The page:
Fellow Marcia Czarina Corazon Medina-Guce on Reform in the Philippines
June 25, 2014
In Asia editor Alma Freeman recently interviewed Philippine local governance leader Marcia Czarina Corazon Medina-Guce on President Aquino’s ambitious reform agenda and progress on poverty reduction and inclusive development. Medina-Guce, who was recently selected as one of 10 inaugural 2014 Asia Foundation Development Fellows, is the executive director of the Union of Local Authorities of the Philippines, the umbrella organization of the local government leagues composed of all locally elected officials in the Philippines.
What do you see as the biggest development success stories in the Philippines in the last decade and the most critical challenges that remain?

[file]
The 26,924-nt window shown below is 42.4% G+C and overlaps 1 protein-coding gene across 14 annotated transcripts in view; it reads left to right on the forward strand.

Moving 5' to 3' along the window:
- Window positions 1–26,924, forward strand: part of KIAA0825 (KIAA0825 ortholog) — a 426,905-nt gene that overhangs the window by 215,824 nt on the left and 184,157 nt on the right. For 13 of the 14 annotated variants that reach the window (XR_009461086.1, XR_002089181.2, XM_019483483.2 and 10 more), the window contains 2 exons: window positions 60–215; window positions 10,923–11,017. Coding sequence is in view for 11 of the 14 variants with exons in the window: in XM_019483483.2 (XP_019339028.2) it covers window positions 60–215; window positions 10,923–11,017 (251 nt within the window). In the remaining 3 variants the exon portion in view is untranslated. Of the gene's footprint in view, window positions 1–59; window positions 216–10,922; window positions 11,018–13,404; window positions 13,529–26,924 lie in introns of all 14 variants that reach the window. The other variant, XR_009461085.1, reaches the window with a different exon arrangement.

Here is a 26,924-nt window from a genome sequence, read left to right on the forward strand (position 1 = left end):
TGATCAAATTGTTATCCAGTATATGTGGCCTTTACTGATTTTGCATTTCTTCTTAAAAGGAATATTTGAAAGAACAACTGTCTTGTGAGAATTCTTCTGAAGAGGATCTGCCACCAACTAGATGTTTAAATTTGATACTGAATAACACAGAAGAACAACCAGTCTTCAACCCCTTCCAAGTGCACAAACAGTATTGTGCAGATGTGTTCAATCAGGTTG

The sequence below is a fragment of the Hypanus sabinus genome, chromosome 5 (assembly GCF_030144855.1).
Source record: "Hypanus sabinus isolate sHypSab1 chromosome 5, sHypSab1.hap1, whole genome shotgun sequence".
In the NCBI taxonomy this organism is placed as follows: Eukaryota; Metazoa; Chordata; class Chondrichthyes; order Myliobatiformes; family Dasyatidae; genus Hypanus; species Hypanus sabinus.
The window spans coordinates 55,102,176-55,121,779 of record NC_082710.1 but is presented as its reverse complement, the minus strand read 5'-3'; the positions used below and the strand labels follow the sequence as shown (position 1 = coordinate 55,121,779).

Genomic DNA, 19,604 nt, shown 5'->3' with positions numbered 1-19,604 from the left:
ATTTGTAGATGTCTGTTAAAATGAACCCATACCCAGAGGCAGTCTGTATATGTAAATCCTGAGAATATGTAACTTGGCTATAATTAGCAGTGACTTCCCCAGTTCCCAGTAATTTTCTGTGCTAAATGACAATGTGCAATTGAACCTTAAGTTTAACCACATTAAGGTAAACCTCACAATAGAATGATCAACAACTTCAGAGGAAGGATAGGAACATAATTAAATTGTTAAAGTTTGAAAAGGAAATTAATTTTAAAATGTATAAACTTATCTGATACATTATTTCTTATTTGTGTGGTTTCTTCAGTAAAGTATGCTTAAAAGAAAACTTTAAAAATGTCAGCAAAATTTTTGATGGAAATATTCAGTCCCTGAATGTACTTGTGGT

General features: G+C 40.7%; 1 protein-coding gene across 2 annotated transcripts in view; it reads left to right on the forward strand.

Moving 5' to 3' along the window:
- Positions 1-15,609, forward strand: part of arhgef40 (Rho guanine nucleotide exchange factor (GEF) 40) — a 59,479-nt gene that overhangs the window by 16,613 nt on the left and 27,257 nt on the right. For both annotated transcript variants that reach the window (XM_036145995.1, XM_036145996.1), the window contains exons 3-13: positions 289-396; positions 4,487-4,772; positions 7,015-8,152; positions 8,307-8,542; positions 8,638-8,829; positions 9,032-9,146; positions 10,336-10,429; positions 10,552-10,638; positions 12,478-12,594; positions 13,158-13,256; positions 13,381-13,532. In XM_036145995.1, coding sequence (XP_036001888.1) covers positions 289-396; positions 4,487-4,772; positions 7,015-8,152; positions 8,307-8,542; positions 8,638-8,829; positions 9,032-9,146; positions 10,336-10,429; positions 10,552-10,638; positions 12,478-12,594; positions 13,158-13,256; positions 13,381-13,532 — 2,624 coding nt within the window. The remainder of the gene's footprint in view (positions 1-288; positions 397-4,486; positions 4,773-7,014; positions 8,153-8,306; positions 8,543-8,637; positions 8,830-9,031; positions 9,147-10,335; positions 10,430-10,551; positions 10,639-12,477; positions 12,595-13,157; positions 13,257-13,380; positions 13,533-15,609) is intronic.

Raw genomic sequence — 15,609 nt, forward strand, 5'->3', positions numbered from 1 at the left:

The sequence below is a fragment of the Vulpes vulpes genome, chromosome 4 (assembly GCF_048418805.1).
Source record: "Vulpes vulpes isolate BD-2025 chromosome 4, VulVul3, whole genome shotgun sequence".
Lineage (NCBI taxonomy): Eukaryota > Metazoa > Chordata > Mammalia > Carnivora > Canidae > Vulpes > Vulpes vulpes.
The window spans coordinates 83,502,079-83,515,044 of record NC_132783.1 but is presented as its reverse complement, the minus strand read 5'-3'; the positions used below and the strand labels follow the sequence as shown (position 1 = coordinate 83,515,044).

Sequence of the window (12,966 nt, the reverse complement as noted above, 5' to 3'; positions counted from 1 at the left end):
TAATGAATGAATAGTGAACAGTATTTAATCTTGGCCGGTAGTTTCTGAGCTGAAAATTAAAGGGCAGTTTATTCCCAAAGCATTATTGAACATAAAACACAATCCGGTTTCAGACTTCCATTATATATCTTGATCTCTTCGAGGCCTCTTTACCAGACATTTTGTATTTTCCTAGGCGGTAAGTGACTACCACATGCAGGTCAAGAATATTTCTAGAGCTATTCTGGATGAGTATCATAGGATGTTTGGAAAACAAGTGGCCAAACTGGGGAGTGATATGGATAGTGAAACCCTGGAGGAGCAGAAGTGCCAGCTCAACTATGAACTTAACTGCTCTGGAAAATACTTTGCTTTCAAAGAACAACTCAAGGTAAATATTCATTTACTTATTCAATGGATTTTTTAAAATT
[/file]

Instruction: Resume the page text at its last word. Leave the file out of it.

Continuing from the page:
The past decade has been a long-running story of how demand for transparency and accountability in government came to be. The Philippines had a controversial national election in 2004, and proof of election fraud surfaced years later. Our last two presidents have been under great scrutiny for corruption, which gave rise to people electing a reform-oriented leader, current President Benigno Aquino III, in the 2010 elections. Since then, the government has successfully institutionalized platforms for more constructive engagement between government and civil society through transparency in reporting of expenditures, grassroots participatory budgeting, and incentives for financial soundness of government units. Because of these reforms, the national economy has boomed and our credit rating reached its highest in Philippine history. Public service delivery in the areas of health and finance, social welfare, poverty alleviation, and inclusive education has improved. The past decade has been a narrative for good governance for the Philippines – the fall and rise of public trust – and the Filipino people can be proud of how its demand on transparency and accountability have opened up government systems for greater and more meaningful government-civil society partnership.